Vice President Pence spoke with volunteers in Victoria, Tex., on Aug. 31. (The Washington Post)

He hugged victims of Hurricane Harvey and comforted those with tears in their eyes. He prayed and posed for photos, at one point blaring his message of support into a bullhorn. And he donned durable blue gloves and cleared brush, working up a sweat as he dragged debris away from a damaged white mobile home.

Put another way, he did what many other presidents have done in the face of disaster. But the blue jeans-clad man who spent Thursday communing with victims of the 1-in-1,000-year flood event in Southeast Texas was Vice President Pence — not President Trump.

The images of Pence’s trip to Texas on Thursday offered a striking contrast between Trump — who came under bipartisan criticism for initially failing to seem to empathize with those affected by the devastating storm — and his No. 2, who spent the week performing relief duties.

White House officials said the president and the vice president were merely working in tandem to coordinate the federal government’s response to Harvey, magnifying their efforts through complementary skill sets. Trump, after all, visited Texas on Tuesday — though he steered clear of flood areas or victims — and plans another trip to the Gulf Coast on Saturday. Trump also took several moments Wednesday to address “the deeply tragic situation in Texas and Louisiana” before a scheduled speech on taxes in Missouri.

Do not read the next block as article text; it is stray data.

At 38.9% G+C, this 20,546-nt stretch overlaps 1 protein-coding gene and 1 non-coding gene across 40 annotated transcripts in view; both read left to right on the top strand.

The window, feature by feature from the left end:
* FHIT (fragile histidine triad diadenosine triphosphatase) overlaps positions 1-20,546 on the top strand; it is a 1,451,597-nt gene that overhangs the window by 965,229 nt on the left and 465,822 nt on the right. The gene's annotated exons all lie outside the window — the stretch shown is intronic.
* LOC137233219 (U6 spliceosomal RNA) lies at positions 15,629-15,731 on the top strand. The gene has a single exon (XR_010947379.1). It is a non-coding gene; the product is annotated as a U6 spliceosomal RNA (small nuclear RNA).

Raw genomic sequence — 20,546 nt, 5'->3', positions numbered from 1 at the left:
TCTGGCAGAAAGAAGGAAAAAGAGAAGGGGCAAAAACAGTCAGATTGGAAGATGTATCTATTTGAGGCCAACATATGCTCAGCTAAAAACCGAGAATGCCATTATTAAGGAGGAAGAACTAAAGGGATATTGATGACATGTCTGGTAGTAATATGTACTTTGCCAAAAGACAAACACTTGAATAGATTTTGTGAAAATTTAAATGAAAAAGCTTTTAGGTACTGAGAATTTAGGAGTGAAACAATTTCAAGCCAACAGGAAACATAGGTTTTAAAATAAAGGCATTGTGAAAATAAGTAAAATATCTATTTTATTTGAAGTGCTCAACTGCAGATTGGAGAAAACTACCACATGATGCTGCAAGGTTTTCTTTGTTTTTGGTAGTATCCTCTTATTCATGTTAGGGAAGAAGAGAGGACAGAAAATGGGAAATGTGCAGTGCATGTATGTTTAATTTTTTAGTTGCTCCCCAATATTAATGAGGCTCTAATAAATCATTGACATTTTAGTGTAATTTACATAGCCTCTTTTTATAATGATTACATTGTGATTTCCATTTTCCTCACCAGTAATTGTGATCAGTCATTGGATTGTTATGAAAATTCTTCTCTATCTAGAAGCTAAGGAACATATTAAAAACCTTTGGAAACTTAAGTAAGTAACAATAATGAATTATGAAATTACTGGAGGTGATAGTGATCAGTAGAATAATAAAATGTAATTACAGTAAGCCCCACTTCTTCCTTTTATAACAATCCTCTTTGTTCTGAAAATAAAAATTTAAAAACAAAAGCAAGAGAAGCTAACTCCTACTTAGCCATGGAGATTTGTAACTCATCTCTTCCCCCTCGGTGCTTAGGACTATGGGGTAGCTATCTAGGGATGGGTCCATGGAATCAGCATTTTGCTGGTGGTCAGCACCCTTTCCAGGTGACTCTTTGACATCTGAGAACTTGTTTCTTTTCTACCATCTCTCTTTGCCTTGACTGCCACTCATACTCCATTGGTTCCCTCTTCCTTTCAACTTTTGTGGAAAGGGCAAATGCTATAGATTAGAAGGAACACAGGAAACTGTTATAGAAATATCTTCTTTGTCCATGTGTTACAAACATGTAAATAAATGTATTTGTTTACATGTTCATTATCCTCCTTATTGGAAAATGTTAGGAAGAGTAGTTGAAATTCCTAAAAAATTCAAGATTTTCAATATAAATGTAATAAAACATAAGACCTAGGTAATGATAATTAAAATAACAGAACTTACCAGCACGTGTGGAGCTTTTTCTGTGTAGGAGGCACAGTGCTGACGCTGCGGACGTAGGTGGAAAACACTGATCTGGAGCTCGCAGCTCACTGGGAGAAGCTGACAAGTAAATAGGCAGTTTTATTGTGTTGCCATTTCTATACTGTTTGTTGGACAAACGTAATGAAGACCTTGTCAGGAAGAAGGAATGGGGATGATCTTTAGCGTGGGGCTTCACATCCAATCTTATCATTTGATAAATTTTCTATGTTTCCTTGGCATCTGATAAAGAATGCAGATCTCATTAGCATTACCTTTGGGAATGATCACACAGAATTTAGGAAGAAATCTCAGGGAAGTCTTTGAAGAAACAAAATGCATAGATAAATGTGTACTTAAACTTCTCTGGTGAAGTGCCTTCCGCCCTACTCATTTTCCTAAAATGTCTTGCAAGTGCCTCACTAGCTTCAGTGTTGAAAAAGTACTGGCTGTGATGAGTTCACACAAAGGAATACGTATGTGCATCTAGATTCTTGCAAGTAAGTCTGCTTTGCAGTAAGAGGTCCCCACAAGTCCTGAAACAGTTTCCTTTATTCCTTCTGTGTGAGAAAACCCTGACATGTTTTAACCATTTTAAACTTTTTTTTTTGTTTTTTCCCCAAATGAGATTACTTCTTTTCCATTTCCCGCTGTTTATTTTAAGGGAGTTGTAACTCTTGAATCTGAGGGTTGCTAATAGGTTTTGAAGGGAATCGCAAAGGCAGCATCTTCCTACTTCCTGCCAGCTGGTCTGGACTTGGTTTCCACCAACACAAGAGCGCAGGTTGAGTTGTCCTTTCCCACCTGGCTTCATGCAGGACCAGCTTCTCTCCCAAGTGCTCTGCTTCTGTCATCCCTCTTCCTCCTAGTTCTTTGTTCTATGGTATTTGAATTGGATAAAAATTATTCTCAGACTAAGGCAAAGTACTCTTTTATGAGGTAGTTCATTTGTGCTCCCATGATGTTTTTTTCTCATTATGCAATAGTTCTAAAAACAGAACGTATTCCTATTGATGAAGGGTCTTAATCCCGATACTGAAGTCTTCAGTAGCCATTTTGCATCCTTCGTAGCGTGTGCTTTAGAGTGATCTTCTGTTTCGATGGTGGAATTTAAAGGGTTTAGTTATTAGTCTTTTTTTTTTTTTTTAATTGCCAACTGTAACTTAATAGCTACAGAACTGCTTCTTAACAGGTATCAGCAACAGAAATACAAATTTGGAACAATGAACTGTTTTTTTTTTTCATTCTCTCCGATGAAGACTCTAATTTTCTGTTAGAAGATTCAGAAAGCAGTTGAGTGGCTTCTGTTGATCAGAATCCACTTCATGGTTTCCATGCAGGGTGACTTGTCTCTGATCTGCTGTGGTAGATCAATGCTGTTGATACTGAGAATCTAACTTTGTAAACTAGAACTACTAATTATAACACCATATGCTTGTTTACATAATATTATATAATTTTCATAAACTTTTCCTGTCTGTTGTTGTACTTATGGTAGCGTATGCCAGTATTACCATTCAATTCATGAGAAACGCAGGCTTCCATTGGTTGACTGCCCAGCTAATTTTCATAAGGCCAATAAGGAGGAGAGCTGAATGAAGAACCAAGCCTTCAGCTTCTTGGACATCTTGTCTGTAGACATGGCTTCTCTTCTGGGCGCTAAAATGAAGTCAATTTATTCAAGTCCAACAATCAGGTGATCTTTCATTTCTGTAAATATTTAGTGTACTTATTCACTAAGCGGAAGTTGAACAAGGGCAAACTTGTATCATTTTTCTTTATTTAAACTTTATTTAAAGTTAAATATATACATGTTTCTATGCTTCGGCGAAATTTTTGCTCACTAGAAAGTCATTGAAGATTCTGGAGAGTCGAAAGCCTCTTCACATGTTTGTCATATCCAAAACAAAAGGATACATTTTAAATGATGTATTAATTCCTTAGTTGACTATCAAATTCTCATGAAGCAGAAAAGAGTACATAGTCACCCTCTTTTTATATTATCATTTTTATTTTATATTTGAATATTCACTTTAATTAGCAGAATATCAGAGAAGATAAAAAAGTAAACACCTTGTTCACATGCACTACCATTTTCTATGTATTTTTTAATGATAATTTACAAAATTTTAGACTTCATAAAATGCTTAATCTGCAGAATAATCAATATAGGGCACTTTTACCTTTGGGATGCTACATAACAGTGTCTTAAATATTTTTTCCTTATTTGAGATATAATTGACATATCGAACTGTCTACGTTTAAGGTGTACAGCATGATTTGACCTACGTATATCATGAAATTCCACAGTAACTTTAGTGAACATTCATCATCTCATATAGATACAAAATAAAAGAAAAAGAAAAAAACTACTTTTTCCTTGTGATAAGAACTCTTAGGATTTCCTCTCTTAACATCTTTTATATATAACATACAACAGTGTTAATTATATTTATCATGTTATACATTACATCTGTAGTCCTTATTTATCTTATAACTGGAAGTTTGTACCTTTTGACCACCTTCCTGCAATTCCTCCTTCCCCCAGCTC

But Harvey put an uncomfortable spotlight yet again on Pence, underscoring the delicate balance the vice president must manage in supporting and complementing the president — while never overshadowing him.

President Trump has broadcast his involvement in the government response to Hurricane Harvey loud and clear, and been accused of keeping the focus on him as Texans respond to the record storm. (Jenny Starrs/The Washington Post)

In many ways, Pence’s handling of Harvey — from his visit to the Federal Emergency Management Agency Monday to the slew of local radio interviews he did — would be routine but for the president he serves, a man whose own instinct for public displays of compassion are often unconventional. During Trump’s visit to southeastern Texas on Tuesday, he managed to place himself squarely in the eye of the storm, at one point convening an impromptu if brief political rally. (“What a crowd! What a turnout!” he enthused). 

Pence, said Ron Klain, a chief of staff to both former vice presidents Al Gore and Joe Biden, “is doing normal stuff in an abnormal situation.”